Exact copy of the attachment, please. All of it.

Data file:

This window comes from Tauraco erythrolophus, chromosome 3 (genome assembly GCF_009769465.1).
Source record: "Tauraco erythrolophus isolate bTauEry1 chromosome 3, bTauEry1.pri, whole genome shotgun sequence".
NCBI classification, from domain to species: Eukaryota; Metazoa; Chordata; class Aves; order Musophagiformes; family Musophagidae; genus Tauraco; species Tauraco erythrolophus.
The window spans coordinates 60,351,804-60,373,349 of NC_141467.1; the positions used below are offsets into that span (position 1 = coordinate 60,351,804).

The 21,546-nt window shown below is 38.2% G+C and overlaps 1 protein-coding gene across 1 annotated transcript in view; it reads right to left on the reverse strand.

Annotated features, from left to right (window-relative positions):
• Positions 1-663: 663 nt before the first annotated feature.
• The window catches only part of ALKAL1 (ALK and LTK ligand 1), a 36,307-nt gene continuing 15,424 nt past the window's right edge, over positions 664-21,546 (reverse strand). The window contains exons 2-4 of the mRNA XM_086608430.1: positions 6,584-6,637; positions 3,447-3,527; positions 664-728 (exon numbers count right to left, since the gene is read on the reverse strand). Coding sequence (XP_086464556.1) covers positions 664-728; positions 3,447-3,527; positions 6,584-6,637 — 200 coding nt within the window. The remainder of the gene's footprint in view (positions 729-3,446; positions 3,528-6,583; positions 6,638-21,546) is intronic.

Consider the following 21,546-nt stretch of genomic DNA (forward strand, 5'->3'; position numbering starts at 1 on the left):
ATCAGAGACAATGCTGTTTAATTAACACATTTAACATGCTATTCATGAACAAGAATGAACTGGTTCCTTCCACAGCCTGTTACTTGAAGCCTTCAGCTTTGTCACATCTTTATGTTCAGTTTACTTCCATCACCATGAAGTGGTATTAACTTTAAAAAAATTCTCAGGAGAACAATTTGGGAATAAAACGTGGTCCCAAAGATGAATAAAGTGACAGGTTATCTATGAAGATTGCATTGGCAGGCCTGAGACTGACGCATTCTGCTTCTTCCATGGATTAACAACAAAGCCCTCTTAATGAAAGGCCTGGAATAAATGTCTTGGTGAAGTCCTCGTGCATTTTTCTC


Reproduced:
This window comes from Tauraco erythrolophus, chromosome 3 (genome assembly GCF_009769465.1).
Source record: "Tauraco erythrolophus isolate bTauEry1 chromosome 3, bTauEry1.pri, whole genome shotgun sequence".
NCBI classification, from domain to species: Eukaryota; Metazoa; Chordata; class Aves; order Musophagiformes; family Musophagidae; genus Tauraco; species Tauraco erythrolophus.
The window spans coordinates 60,351,804-60,373,349 of NC_141467.1; the positions used below are offsets into that span (position 1 = coordinate 60,351,804).

The 21,546-nt window shown below is 38.2% G+C and overlaps 1 protein-coding gene across 1 annotated transcript in view; it reads right to left on the reverse strand.

Annotated features, from left to right (window-relative positions):
• Positions 1-663: 663 nt before the first annotated feature.
• The window catches only part of ALKAL1 (ALK and LTK ligand 1), a 36,307-nt gene continuing 15,424 nt past the window's right edge, over positions 664-21,546 (reverse strand). The window contains exons 2-4 of the mRNA XM_086608430.1: positions 6,584-6,637; positions 3,447-3,527; positions 664-728 (exon numbers count right to left, since the gene is read on the reverse strand). Coding sequence (XP_086464556.1) covers positions 664-728; positions 3,447-3,527; positions 6,584-6,637 — 200 coding nt within the window. The remainder of the gene's footprint in view (positions 729-3,446; positions 3,528-6,583; positions 6,638-21,546) is intronic.

Consider the following 21,546-nt stretch of genomic DNA (forward strand, 5'->3'; position numbering starts at 1 on the left):
ATCAGAGACAATGCTGTTTAATTAACACATTTAACATGCTATTCATGAACAAGAATGAACTGGTTCCTTCCACAGCCTGTTACTTGAAGCCTTCAGCTTTGTCACATCTTTATGTTCAGTTTACTTCCATCACCATGAAGTGGTATTAACTTTAAAAAAATTCTCAGGAGAACAATTTGGGAATAAAACGTGGTCCCAAAGATGAATAAAGTGACAGGTTATCTATGAAGATTGCATTGGCAGGCCTGAGACTGACGCATTCTGCTTCTTCCATGGATTAACAACAAAGCCCTCTTAATGAAAGGCCTGGAATAAATGTCTTGGTGAAGTCCTCGTGCATTTTTCTC